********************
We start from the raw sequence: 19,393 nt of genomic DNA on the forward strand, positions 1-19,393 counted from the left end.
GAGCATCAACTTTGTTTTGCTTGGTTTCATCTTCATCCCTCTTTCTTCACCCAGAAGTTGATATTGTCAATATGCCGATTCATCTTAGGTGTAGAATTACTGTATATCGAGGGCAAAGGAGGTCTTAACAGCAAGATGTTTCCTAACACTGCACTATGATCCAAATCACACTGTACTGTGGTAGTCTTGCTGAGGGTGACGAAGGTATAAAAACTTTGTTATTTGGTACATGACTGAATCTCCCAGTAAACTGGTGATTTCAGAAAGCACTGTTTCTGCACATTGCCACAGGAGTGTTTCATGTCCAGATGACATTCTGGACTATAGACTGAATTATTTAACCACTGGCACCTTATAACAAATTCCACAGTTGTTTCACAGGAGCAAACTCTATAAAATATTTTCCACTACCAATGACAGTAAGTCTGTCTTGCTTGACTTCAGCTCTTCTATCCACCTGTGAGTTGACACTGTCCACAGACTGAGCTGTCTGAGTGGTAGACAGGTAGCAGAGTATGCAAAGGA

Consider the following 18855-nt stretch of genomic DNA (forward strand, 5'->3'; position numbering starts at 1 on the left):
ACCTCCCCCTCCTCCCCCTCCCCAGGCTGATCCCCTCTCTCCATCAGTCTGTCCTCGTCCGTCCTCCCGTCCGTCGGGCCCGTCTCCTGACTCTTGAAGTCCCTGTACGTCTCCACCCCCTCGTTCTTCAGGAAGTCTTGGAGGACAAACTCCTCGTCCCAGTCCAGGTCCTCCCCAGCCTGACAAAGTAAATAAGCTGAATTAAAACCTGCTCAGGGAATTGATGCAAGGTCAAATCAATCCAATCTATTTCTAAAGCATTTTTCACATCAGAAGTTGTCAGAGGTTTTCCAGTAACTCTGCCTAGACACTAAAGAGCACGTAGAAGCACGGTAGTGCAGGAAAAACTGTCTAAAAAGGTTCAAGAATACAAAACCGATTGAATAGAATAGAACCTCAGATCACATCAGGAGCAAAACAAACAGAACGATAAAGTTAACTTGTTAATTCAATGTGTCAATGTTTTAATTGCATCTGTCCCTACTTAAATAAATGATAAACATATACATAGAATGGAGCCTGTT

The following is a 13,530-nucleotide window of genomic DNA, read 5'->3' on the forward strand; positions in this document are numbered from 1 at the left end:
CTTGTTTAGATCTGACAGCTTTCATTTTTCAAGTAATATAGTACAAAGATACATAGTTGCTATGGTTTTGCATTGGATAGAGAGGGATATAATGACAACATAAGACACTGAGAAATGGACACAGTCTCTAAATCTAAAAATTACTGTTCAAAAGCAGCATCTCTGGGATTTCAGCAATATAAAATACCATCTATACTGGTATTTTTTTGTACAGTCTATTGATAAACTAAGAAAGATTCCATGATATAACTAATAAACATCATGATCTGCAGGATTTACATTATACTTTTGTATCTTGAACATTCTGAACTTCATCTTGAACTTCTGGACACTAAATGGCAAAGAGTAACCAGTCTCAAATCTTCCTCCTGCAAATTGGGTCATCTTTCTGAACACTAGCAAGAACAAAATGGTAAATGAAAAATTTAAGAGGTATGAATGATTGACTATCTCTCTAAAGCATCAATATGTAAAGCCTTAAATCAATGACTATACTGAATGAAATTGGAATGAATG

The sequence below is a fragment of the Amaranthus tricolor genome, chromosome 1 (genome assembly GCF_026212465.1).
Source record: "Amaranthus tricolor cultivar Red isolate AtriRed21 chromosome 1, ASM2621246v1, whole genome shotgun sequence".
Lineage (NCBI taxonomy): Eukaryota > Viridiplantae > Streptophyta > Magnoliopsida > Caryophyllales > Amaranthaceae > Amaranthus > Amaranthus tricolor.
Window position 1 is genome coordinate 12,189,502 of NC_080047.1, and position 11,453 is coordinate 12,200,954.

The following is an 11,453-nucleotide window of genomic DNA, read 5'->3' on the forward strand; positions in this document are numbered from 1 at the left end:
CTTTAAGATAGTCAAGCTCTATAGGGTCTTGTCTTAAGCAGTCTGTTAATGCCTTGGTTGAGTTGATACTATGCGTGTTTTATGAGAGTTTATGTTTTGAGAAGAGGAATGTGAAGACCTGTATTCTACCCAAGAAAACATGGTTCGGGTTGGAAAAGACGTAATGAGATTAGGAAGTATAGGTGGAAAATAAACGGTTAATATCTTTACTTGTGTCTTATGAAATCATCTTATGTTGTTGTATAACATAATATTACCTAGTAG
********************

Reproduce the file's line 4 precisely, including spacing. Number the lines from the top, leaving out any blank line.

ACCTCCCCCTCCTCCCCCTCCCCAGGCTGATCCCCTCTCTCCATCAGTCTGTCCTCGTCCGTCCTCCCGTCCGTCGGGCCCGTCTCCTGACTCTTGAAGTCCCTGTACGTCTCCACCCCCTCGTTCTTCAGGAAGTCTTGGAGGACAAACTCCTCGTCCCAGTCCAGGTCCTCCCCAGCCTGACAAAGTAAATAAGCTGAATTAAAACCTGCTCAGGGAATTGATGCAAGGTCAAATCAATCCAATCTATTTCTAAAGCATTTTTCACATCAGAAGTTGTCAGAGGTTTTCCAGTAACTCTGCCTAGACACTAAAGAGCACGTAGAAGCACGGTAGTGCAGGAAAAACTGTCTAAAAAGGTTCAAGAATACAAAACCGATTGAATAGAATAGAACCTCAGATCACATCAGGAGCAAAACAAACAGAACGATAAAGTTAACTTGTTAATTCAATGTGTCAATGTTTTAATTGCATCTGTCCCTACTTAAATAAATGATAAACATATACATAGAATGGAGCCTGTT